Fall pumpkin patch comes to Kenai

Kenai’s field of flowers will become a multipurpose piece of property with the inception of the city’s first ever Fall Pumpkin Festival later this month.

 

The festival, which will be held from 1–3 p.m. Saturday, Oct. 15 at the field, was born out of the Parks and Recreation Department’s beautification committee as a way for residents to enjoy the otherwise dull transition from summer to winter, said Parks and Recreation Director Bob Frates.

“The flowers have all but withered away, and I think that that just gives life to new opportunities,” he said.

Parks and Recreation workers will mow the hill where the wildflowers bloomed in preparation for the festival, Frates said. One of their primary goals will be to knock the flower seeds out of their pods to encourage germination next year. Frates said he encourages people walking through the field to do the same to make sure there is some good “seed to ground contact.”

Frates said the department will also set up a static display complete with straw bales and fall decorations. Students from Kenai Central High School are working on a fall-themed backdrop for families to take pictures in front of as well, he said.

As for the details of the festival itself, Frates said members of the beautification committee settled on pumpkins because “pumpkins are this endearing symbol of fall.” The first 150 kids to come will get a free pumpkin, which they can decorate at a painting station or take home to carve on their own.

James Adcox, children’s librarian at the Kenai Community Library, will make an appearance at the festival to regale the younger crowd with stories and puppets. This will be geared toward children in preschool through second or third grade, he said.

Adcox will also give a demonstration for kids who want to sculpt, rather than carve, their pumpkins this year. Where carving involves pushing a knife or carving tool all the way through the pumpkin, sculpting involves carving a design into the surface of the pumpkin skin without going all the way through. This can be tricky, as Adcox said pumpkins are temperamental mediums.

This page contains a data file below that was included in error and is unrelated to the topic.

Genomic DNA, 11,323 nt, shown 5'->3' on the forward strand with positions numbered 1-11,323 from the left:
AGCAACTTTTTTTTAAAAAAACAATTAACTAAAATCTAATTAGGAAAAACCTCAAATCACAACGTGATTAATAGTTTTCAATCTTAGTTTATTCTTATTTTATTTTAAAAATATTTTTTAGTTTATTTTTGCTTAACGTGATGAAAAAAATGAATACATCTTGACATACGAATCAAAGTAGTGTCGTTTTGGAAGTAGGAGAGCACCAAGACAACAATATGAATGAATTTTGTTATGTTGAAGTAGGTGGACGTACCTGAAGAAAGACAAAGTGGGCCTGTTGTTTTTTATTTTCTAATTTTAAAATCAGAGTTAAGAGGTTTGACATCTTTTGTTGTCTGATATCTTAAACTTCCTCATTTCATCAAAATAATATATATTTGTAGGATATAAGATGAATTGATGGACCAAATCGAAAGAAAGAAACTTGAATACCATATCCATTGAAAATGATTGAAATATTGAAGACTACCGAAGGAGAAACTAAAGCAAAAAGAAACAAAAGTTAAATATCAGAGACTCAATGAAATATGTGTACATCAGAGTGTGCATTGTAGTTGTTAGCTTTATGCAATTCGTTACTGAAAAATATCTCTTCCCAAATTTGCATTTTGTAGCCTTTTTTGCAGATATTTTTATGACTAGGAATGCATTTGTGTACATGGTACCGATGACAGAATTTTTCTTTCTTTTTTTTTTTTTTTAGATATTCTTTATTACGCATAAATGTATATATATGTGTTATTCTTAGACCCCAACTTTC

“In fact no knives are needed at all, and you can still get pretty realistic images,” he said.

The sculpting at the festival will be a demonstration only, and Adcox will host another sculpting workshop at the library closer to Halloween because sculpting pumpkins leads to quicker decay, he said.

“When you sculpt your pumpkin it only lasts maybe a week tops before its details start to deteriorate,” he said.

Other activities at the festival will include cookie decorating and a petting zoo. For more information, call the Parks and Recreation Department at (907) 283-8261.

 

Reach Megan Pacer at megan.pacer@peninsulaclarion.com.

More

Tue, 11/21/2017 - 21:47

Alaskans tendency is to vote no to judge retention

Alaskans may pass a negative judgement on their judges too easily, despite Alaska’s merit-based process for selecting and retaining judges, according to retired Alaska Superior... Read more

Board of Game turns down feral cat proposal

Colonies of domestic feral cats occupy corners of Alaska, and after the state Board of Game turned down two proposals Friday related to controlling their... Read more

AGDC sketches China deal, seeks timeline from regulators

By 2019, the Alaska Gasline Development Corporation (AGDC) is hoping three Chinese state-owned entities will become partners in its plans to export North Slope natural... Read more